Ryan Anderson:

Anderson is a less versatile version of Barnes. He is one of the best long-range shooters in the game, rebounds and scores efficiently, and is a quality defender. He isn’t super athletic and doesn’t do a great job of creating for his teammates, but the eight-year veteran has carved out a nice niche in the NBA. It’s obvious that Anderson loves to be in the warm weather. He grew up and went to college in California, and he has played three seasons in Orlando and four in New Orleans. Miami would not be a bad place to land from that perspective. Anderson would provide a very nice fit on and off the court for the Heat.

Eric Gordon:

Gordon seems to be the likeliest fit for Miami. He is the perfect low-risk, high-reward type of gamble for Pat Riley to take. The seven-year guard out of Indiana has always been extremely injury prone, but he is incredibly talented when healthy. He is truly a pure and prolific scorer. Gordon is a fantastic shooter and can take the ball to the hoop. He knows how to get his teammates involved, but his ability to put the ball in the hoop has always been his top priority. Gordon’s injury history will keep his value reasonably low, which is why snagging up a top-notch scorer for a low price could be the steal of the offseason.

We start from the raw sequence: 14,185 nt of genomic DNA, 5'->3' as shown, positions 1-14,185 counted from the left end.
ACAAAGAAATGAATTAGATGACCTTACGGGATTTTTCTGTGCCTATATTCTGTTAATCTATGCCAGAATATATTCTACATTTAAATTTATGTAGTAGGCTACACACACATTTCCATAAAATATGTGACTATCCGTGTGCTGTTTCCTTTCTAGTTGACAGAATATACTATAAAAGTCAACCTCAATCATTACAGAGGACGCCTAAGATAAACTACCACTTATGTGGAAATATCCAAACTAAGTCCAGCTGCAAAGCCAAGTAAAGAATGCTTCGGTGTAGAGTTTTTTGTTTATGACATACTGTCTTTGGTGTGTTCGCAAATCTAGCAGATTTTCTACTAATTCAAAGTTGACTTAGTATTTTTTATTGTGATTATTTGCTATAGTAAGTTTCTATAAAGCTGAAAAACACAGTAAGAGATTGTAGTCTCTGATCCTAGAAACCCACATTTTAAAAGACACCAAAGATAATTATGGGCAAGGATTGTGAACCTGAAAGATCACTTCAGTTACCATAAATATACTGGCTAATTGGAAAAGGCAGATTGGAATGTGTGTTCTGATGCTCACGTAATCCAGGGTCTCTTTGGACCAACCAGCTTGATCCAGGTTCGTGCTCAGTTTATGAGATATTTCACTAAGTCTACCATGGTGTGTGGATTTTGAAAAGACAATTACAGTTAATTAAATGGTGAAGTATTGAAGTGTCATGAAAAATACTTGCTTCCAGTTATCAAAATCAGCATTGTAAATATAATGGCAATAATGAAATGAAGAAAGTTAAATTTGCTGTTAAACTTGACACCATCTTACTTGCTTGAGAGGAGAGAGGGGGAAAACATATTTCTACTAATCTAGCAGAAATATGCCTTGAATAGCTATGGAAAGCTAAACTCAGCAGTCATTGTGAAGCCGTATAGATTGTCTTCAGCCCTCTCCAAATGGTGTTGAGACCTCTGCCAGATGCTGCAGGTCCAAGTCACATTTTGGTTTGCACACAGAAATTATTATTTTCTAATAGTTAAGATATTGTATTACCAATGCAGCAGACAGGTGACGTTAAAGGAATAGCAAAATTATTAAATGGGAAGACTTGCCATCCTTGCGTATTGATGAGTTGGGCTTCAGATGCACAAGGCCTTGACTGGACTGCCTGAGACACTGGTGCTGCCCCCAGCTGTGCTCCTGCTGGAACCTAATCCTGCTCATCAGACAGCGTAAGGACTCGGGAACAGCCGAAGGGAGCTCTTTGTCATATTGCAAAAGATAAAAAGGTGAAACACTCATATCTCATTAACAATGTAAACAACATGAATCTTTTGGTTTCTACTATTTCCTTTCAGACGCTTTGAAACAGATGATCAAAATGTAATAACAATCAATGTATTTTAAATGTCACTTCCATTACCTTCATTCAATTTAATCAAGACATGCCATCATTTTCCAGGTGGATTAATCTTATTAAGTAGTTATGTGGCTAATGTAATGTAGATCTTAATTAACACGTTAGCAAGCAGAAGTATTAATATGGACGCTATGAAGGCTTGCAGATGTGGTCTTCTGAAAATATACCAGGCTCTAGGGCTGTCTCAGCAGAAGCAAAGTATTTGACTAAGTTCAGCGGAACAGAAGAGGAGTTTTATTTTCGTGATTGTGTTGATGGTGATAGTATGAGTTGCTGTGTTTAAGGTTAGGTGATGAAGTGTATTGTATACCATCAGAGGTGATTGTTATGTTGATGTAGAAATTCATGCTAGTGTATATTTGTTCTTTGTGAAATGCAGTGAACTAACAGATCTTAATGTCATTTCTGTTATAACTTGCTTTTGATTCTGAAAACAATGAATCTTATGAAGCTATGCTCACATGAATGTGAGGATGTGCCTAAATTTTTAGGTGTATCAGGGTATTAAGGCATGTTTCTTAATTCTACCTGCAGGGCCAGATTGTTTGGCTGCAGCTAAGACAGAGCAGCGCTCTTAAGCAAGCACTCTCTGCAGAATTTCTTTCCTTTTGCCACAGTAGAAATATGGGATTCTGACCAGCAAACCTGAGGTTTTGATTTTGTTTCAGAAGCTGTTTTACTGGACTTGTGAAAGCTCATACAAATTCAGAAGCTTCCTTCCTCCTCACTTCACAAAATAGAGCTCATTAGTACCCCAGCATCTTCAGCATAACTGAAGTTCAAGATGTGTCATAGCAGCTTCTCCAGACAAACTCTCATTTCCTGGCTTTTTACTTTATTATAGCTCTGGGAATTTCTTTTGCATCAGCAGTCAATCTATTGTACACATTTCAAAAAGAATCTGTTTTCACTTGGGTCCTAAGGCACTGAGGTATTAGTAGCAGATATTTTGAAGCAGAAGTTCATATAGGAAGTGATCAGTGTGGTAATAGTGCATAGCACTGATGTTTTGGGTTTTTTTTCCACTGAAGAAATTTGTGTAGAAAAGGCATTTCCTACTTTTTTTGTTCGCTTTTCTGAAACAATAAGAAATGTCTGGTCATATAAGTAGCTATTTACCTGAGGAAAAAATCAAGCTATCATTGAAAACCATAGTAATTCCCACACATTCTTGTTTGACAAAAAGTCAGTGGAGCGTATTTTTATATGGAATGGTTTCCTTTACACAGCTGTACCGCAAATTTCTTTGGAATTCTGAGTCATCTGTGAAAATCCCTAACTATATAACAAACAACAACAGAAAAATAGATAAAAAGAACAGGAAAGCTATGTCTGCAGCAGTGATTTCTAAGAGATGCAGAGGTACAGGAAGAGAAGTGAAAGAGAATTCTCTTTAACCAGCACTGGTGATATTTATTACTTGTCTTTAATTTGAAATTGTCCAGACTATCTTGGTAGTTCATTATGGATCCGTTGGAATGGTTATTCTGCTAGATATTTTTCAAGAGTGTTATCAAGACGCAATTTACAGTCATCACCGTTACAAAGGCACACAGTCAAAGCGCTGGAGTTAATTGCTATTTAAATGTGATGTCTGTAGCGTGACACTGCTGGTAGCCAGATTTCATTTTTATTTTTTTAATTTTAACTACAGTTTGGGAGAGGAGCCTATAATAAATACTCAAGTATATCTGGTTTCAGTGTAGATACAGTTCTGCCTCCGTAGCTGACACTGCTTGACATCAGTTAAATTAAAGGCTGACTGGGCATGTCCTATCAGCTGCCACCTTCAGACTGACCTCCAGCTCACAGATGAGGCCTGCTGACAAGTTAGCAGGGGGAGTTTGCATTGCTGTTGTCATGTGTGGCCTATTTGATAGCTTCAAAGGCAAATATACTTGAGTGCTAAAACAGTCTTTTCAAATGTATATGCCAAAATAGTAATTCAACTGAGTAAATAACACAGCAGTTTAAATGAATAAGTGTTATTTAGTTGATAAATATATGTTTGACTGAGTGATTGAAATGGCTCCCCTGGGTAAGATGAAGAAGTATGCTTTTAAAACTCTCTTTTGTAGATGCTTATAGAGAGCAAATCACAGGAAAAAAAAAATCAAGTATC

The Skinny:

The NBA Draft and free agency are always so unpredictable. This is undoubtedly the most hectic time of the year in the NBA: with the NBA Finals underway, the draft in three weeks, and free agency in four. Most teams are primarily focused on the draft at this point because it marks the beginning of developing a team for next season, but not for the Heat. Miami is the only team in the league that is more focused on free agency because they own no selections in the draft. However, this could actually be a blessing in disguise. This gives them a head start on analyzing who will fit best on their team for next year. Every year, Heat fans come into the offseason questioning whether or not Riley can improve the current roster, and every year, Riley delivers.